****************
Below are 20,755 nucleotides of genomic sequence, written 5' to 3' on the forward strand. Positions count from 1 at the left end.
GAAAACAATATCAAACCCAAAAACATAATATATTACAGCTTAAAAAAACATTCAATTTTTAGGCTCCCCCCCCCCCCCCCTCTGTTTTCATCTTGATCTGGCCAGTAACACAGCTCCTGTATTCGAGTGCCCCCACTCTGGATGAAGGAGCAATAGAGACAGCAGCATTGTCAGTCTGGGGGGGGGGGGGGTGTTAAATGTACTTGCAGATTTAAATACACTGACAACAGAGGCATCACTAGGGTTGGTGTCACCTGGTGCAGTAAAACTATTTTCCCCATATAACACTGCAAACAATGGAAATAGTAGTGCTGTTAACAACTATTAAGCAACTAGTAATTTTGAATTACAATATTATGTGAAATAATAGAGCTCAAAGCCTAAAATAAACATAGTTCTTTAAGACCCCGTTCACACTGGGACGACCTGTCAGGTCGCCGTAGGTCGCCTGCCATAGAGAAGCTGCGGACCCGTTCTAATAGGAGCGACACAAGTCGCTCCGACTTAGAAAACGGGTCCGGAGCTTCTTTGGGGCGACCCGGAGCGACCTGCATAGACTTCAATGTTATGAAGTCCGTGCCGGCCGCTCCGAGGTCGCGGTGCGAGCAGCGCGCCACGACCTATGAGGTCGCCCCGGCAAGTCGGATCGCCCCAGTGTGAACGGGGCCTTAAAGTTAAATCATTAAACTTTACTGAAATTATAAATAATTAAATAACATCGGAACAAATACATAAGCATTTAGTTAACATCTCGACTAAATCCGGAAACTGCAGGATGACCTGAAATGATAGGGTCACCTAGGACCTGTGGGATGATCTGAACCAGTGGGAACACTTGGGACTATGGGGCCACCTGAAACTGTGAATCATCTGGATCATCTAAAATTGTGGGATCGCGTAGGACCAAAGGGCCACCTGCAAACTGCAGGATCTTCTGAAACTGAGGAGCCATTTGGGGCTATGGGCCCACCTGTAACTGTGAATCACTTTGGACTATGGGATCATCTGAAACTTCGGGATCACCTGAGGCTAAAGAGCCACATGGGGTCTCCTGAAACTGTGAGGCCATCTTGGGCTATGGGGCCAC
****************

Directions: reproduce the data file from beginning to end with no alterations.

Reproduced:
Below are 20,755 nucleotides of genomic sequence, written 5' to 3' on the forward strand. Positions count from 1 at the left end.
GAAAACAATATCAAACCCAAAAACATAATATATTACAGCTTAAAAAAACATTCAATTTTTAGGCTCCCCCCCCCCCCCCCTCTGTTTTCATCTTGATCTGGCCAGTAACACAGCTCCTGTATTCGAGTGCCCCCACTCTGGATGAAGGAGCAATAGAGACAGCAGCATTGTCAGTCTGGGGGGGGGGGGGGTGTTAAATGTACTTGCAGATTTAAATACACTGACAACAGAGGCATCACTAGGGTTGGTGTCACCTGGTGCAGTAAAACTATTTTCCCCATATAACACTGCAAACAATGGAAATAGTAGTGCTGTTAACAACTATTAAGCAACTAGTAATTTTGAATTACAATATTATGTGAAATAATAGAGCTCAAAGCCTAAAATAAACATAGTTCTTTAAGACCCCGTTCACACTGGGACGACCTGTCAGGTCGCCGTAGGTCGCCTGCCATAGAGAAGCTGCGGACCCGTTCTAATAGGAGCGACACAAGTCGCTCCGACTTAGAAAACGGGTCCGGAGCTTCTTTGGGGCGACCCGGAGCGACCTGCATAGACTTCAATGTTATGAAGTCCGTGCCGGCCGCTCCGAGGTCGCGGTGCGAGCAGCGCGCCACGACCTATGAGGTCGCCCCGGCAAGTCGGATCGCCCCAGTGTGAACGGGGCCTTAAAGTTAAATCATTAAACTTTACTGAAATTATAAATAATTAAATAACATCGGAACAAATACATAAGCATTTAGTTAACATCTCGACTAAATCCGGAAACTGCAGGATGACCTGAAATGATAGGGTCACCTAGGACCTGTGGGATGATCTGAACCAGTGGGAACACTTGGGACTATGGGGCCACCTGAAACTGTGAATCATCTGGATCATCTAAAATTGTGGGATCGCGTAGGACCAAAGGGCCACCTGCAAACTGCAGGATCTTCTGAAACTGAGGAGCCATTTGGGGCTATGGGCCCACCTGTAACTGTGAATCACTTTGGACTATGGGATCATCTGAAACTTCGGGATCACCTGAGGCTAAAGAGCCACATGGGGTCTCCTGAAACTGTGAGGCCATCTTGGGCTATGGGGCCAC